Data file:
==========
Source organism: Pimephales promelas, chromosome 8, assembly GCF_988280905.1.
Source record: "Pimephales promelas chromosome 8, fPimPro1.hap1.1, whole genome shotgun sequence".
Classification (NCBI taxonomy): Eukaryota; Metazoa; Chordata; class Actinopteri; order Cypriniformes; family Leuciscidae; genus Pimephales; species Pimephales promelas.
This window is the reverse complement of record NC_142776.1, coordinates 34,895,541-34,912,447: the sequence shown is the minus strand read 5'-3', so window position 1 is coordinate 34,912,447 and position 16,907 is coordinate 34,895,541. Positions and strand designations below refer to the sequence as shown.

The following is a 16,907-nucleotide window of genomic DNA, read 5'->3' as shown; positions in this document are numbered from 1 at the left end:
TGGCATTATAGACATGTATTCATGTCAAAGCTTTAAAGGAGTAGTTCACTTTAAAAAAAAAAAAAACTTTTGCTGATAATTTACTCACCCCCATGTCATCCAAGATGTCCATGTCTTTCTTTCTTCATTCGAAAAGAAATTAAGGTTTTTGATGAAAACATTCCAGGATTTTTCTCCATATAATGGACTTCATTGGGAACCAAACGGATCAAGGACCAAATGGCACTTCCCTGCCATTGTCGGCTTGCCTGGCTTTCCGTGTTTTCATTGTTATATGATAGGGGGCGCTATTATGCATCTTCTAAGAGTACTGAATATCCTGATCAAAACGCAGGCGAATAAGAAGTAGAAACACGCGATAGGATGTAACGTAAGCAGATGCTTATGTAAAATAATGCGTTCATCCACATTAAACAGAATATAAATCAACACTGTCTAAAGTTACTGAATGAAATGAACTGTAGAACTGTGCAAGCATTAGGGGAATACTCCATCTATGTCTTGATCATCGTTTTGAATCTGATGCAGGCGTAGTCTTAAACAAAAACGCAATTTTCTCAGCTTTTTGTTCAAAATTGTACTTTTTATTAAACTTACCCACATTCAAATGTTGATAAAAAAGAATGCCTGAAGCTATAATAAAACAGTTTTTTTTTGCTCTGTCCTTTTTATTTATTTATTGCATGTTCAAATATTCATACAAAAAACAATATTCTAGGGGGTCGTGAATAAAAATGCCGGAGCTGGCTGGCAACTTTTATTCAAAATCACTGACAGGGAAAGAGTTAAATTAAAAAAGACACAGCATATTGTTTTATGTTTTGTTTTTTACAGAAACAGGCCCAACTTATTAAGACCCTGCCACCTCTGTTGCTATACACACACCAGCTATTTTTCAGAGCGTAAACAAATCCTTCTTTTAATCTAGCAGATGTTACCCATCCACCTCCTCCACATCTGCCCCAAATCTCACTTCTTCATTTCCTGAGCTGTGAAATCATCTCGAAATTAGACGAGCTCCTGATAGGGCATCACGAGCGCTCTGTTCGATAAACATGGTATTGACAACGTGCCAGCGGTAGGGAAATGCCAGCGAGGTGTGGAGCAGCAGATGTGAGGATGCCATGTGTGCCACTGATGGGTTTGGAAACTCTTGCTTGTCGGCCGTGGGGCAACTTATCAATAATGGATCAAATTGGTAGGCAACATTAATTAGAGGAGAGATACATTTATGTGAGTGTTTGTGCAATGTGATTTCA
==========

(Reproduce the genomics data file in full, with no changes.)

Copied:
Source organism: Pimephales promelas, chromosome 8, assembly GCF_988280905.1.
Source record: "Pimephales promelas chromosome 8, fPimPro1.hap1.1, whole genome shotgun sequence".
Classification (NCBI taxonomy): Eukaryota; Metazoa; Chordata; class Actinopteri; order Cypriniformes; family Leuciscidae; genus Pimephales; species Pimephales promelas.
This window is the reverse complement of record NC_142776.1, coordinates 34,895,541-34,912,447: the sequence shown is the minus strand read 5'-3', so window position 1 is coordinate 34,912,447 and position 16,907 is coordinate 34,895,541. Positions and strand designations below refer to the sequence as shown.

The following is a 16,907-nucleotide window of genomic DNA, read 5'->3' as shown; positions in this document are numbered from 1 at the left end:
TGGCATTATAGACATGTATTCATGTCAAAGCTTTAAAGGAGTAGTTCACTTTAAAAAAAAAAAAAACTTTTGCTGATAATTTACTCACCCCCATGTCATCCAAGATGTCCATGTCTTTCTTTCTTCATTCGAAAAGAAATTAAGGTTTTTGATGAAAACATTCCAGGATTTTTCTCCATATAATGGACTTCATTGGGAACCAAACGGATCAAGGACCAAATGGCACTTCCCTGCCATTGTCGGCTTGCCTGGCTTTCCGTGTTTTCATTGTTATATGATAGGGGGCGCTATTATGCATCTTCTAAGAGTACTGAATATCCTGATCAAAACGCAGGCGAATAAGAAGTAGAAACACGCGATAGGATGTAACGTAAGCAGATGCTTATGTAAAATAATGCGTTCATCCACATTAAACAGAATATAAATCAACACTGTCTAAAGTTACTGAATGAAATGAACTGTAGAACTGTGCAAGCATTAGGGGAATACTCCATCTATGTCTTGATCATCGTTTTGAATCTGATGCAGGCGTAGTCTTAAACAAAAACGCAATTTTCTCAGCTTTTTGTTCAAAATTGTACTTTTTATTAAACTTACCCACATTCAAATGTTGATAAAAAAGAATGCCTGAAGCTATAATAAAACAGTTTTTTTTTGCTCTGTCCTTTTTATTTATTTATTGCATGTTCAAATATTCATACAAAAAACAATATTCTAGGGGGTCGTGAATAAAAATGCCGGAGCTGGCTGGCAACTTTTATTCAAAATCACTGACAGGGAAAGAGTTAAATTAAAAAAGACACAGCATATTGTTTTATGTTTTGTTTTTTACAGAAACAGGCCCAACTTATTAAGACCCTGCCACCTCTGTTGCTATACACACACCAGCTATTTTTCAGAGCGTAAACAAATCCTTCTTTTAATCTAGCAGATGTTACCCATCCACCTCCTCCACATCTGCCCCAAATCTCACTTCTTCATTTCCTGAGCTGTGAAATCATCTCGAAATTAGACGAGCTCCTGATAGGGCATCACGAGCGCTCTGTTCGATAAACATGGTATTGACAACGTGCCAGCGGTAGGGAAATGCCAGCGAGGTGTGGAGCAGCAGATGTGAGGATGCCATGTGTGCCACTGATGGGTTTGGAAACTCTTGCTTGTCGGCCGTGGGGCAACTTATCAATAATGGATCAAATTGGTAGGCAACATTAATTAGAGGAGAGATACATTTATGTGAGTGTTTGTGCAATGTGATTTCA